New Scams to Avoid in 2016

From Consumer Reports, January 5, 2016

99016629There are many ways to make sure that your finances are in good health, as the new year gets underway. One of them—knowing how to spot a scam—is often ignored. The result is that many people are swindled out of their hard-earned savings every year. While 2015 was a year of many familiar scams, 2016 promises new scams as thieves take advantage of election fever, technological trends, and an inadvertent helping hand from the government.

To help you become more knowledgeable about these new scams, we asked David Dewey, director of research at Pindrop Security, a firm that provides anti-fraud detection technology for call centers and phone users, to tell us about the latest trends in identity theft and phone fraud. Here’s what you need to watch out for in 2016:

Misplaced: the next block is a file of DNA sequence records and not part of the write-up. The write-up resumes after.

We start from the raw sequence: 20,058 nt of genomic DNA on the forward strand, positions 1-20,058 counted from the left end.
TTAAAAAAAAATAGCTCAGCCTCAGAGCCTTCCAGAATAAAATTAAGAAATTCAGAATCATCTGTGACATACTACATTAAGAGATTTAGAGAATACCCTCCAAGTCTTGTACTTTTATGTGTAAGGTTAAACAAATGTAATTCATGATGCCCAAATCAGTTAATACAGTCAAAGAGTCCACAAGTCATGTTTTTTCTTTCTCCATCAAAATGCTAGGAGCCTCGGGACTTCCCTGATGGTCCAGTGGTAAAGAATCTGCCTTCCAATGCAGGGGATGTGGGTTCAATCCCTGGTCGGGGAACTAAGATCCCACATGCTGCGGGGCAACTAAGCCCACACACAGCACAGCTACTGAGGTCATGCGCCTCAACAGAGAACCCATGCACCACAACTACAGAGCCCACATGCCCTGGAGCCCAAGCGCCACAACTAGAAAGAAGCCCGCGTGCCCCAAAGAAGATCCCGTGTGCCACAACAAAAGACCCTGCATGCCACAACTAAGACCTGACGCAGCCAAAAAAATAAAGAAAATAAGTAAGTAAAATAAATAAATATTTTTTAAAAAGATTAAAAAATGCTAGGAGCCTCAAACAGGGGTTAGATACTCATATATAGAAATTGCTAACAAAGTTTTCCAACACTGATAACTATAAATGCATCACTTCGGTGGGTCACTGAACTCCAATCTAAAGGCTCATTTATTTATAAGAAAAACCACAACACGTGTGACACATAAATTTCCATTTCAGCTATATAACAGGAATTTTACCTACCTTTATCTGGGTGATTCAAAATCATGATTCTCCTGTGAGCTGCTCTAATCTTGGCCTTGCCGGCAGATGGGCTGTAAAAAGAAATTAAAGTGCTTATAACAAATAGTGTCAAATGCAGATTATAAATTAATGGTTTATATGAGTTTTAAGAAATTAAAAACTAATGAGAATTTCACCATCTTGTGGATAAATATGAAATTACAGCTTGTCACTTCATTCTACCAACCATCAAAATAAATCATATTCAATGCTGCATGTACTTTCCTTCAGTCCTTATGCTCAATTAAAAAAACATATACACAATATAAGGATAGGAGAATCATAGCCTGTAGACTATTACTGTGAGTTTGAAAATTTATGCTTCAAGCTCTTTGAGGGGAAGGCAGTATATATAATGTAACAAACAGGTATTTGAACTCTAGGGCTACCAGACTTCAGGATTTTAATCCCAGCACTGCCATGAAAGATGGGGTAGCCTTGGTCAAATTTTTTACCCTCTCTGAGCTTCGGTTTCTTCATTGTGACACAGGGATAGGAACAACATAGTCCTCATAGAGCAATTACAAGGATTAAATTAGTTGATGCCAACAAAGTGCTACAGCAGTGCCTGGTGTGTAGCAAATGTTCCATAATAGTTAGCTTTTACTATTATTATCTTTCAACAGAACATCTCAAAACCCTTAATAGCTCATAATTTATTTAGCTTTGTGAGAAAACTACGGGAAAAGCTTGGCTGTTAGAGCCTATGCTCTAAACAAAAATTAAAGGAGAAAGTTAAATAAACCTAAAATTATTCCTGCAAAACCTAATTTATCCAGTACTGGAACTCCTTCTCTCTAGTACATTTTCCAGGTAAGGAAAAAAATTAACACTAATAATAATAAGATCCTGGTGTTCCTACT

Uncle Sam Impersonators

2015 was the year of the IRS scam: Scammers impersonating the IRS and intimidating consumers into paying penalties for “back taxes” accounted for nearly a quarter of all scams reported to the Better Business Bureau. Expect worse in 2016.

Buried in the Congressional budget bill was a provision allowing debt collectors to use robocall technology to pursue anyone owing government debt—think overdue student loans and Freddie Mac and Fannie Mae mortgages.

Until now, consumers were advised—correctly—that the government would never initiate contact by phone, and just this past June the Federal Communications Commission strengthened protections against debt collectors calling a cellphone to dun late-paying loan holders. In 2016, that will no longer be true—and new scams will likely take advantage of this.

Read More about Political Scams, Data Breaches, and Mobile Wallet Pickpockets.